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Expressing himself beyond the music


The man whose lyrics formed the philosophical backbone of my grad school experience, who was lead singer and muse for the '80s rock band Talking Heads, who has recorded myriad solo albums, written books, created a stream of videos, presented photography exhibitions, composed the music for a Twyla Tharp dance, shared an Oscar for the score of Bernardo Bertolucci's The Last Emperor, is - right now - trying to unscrew a lightbulb.

David Byrne is midway up a ladder at the Maryland Institute College of Art. He's putting the finishing touches on an exhibit featuring his photography and a new visual-and-audio installation. Watching him finesse the lighting and push-pin his art to the wall feels like watching Beethoven pencil in bow marks on a score.

The 49-year-old artist is renowned for acute observations, perfectionism and occasional prickly behavior. Does one ask about his music? His writing? His production company? His visual art? His wife and child? How many times has he answered similar questions? It doesn't help to know that in his most recent book, The New Sins, he relegates "journalists & spell-checkers" to the eighth circle of hell.

But he's nice, and he has a little-boy haircut with errant bangs, wide brown eyes and spanking' white bowling shoes.

Byrne spent last spring on tour promoting his latest album, Looking into the Eyeball, which fuses soul, Latin sounds and strings into music that has, as he puts it, "beats for the body."

This fall, he has been on tour promoting his book, in which he raises philosophical questions about good and evil by describing the "new sins." Charity? A sin. Honesty, ambition and beauty? Sin, sin, sin. A sense of humor is no good, either.

This week, he has been installing his show, talking to art students and re-acquainting himself with Baltimore. The artist already is familiar with the city: He grew up in Arbutus and, before forming the Talking Heads with Chris Frantz and Tina Weymouth, whom he met at the Rhode Island School of Design, spent a year at MICA.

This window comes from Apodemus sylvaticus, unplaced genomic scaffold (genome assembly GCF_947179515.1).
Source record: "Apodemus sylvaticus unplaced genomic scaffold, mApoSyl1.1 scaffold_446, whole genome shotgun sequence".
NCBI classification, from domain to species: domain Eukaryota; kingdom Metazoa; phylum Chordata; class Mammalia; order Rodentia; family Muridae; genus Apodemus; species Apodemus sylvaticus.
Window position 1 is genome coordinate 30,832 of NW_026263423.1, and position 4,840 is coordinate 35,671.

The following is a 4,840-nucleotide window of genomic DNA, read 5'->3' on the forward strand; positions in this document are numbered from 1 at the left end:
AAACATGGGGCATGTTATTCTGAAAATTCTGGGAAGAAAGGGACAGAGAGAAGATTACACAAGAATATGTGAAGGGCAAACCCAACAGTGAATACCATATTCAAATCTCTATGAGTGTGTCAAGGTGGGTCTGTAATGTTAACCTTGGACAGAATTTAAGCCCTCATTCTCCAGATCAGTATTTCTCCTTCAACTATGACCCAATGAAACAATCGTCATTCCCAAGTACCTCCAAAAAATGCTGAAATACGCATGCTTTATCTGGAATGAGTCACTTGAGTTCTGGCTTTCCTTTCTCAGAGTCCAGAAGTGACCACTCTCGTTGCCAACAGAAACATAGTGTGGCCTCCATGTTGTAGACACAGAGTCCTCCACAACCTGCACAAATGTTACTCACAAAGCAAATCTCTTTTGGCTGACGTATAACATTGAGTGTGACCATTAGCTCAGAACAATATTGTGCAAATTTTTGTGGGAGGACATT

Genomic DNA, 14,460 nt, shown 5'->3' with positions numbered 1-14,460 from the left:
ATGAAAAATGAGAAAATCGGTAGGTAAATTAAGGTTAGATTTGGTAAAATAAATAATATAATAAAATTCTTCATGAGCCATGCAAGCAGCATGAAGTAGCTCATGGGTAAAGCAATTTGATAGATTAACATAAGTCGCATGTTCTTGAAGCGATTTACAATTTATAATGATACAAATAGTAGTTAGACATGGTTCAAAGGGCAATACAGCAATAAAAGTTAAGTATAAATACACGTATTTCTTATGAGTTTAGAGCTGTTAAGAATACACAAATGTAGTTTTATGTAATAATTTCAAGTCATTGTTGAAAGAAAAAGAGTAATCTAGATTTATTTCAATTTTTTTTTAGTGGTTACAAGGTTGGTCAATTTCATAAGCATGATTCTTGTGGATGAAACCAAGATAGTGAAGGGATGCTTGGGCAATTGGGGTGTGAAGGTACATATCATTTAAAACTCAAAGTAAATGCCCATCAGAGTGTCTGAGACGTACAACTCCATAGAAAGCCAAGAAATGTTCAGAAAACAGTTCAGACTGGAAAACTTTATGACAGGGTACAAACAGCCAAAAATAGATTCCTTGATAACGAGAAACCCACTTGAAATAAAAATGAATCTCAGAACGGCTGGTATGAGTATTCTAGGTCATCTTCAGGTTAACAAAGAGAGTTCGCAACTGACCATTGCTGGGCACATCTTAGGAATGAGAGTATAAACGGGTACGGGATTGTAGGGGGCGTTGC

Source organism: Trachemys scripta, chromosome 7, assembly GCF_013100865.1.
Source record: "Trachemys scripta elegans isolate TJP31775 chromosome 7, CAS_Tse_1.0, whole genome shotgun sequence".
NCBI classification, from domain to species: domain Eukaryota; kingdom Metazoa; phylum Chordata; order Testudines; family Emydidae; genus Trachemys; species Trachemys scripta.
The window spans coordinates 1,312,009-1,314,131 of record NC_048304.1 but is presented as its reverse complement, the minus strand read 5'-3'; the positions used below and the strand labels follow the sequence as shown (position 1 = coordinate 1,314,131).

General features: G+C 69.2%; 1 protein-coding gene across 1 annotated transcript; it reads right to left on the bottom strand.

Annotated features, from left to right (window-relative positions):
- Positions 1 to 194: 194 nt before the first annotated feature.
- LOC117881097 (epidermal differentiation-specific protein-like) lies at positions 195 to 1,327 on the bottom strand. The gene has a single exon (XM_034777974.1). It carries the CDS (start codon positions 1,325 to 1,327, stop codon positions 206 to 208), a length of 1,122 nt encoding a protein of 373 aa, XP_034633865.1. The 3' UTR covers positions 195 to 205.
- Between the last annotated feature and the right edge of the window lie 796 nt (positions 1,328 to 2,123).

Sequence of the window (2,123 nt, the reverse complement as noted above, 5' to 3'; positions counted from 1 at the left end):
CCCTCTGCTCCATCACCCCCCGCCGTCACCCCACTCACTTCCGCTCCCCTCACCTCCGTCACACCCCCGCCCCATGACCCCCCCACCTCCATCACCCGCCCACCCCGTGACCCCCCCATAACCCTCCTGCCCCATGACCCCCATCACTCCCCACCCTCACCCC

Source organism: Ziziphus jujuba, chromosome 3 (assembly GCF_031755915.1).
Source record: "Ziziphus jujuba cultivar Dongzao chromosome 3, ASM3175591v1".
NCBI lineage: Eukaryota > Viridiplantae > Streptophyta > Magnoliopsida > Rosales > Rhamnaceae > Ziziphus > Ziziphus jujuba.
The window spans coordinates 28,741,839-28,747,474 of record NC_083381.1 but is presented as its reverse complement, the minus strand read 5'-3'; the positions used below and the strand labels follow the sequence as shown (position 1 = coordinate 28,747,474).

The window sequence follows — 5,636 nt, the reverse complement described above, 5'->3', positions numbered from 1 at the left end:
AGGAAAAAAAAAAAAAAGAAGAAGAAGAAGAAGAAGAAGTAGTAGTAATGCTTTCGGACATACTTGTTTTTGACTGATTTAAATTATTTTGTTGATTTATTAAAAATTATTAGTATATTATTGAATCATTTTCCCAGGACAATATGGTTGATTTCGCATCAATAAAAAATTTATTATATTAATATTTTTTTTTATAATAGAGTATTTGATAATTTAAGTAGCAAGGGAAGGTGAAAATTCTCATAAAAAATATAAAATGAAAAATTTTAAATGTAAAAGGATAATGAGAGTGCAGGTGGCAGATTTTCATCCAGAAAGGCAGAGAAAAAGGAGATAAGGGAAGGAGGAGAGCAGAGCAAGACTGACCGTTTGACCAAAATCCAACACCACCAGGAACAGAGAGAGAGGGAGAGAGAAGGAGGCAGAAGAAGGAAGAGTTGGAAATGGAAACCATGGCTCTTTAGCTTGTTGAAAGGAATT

Byrne hops to the floor, skipping the last two rungs of the ladder. "Anyone know where the Dime Museum is?" He has already been to the Mount Vernon Museum of Incandescent Lighting, which houses a 60,000-piece collection of lightbulbs, and he's intrigued by the Great Blacks in Wax Museum, to which he also requests directions.

"Two miles east on North Avenue? " he asks. He looks pleased with the answer. "I can ride my bike."

Indices: Recent and Ongoing Work by David Byrne, a three-part exhibit, is on view through Dec. 16, with Rachel Knecht as curator, who teaches literature at MICA.

Political Flesh features the oversized images of international heads of state such as former President Clinton and Saddam Hussein. To create them, Byrne photographed the insides of Halloween masks, then enlarged and transferred them to canvas. They look like giant, blubbery landscapes.

The End of Reason is a visual-and-audio installation created with the PowerPoint software program. "It is used by sales people for presentations, and it has iconography built into it, but I've subverted it," Byrne says.

In One Million Images, the core of the show, hundreds of unframed and unmounted digital photographs line the gallery walls. Viewed individually, these pictures are offbeat and mundane. There is a telephone pole with a poster touting "Nite Crawlers," a doll with a cracked face, a wall covered with faded and torn porno shots, a hole in the ground, a curved country road marked by a sign: "Repent."

Together, they form a vast sea of peculiarity; the more you look, the more you see, the more bizarre the images begin to seem.

"It is a visual diary of ideas, but it becomes something different when it is installed according to different locations," says Knecht. "He uses the camera to kind of zap an idea."

While faces are included in the installation, there are no true portraits. "I feel that people don't reveal themselves much in portraits, but they do in their things. I look at what they've made or how they dress or what they own and I can tell much more," Byrne says.

I can't help myself: I look down at the artist's bowling shoes.

"I am aware that my things reveal some things about me," he says. "I don't lose sleep over it."

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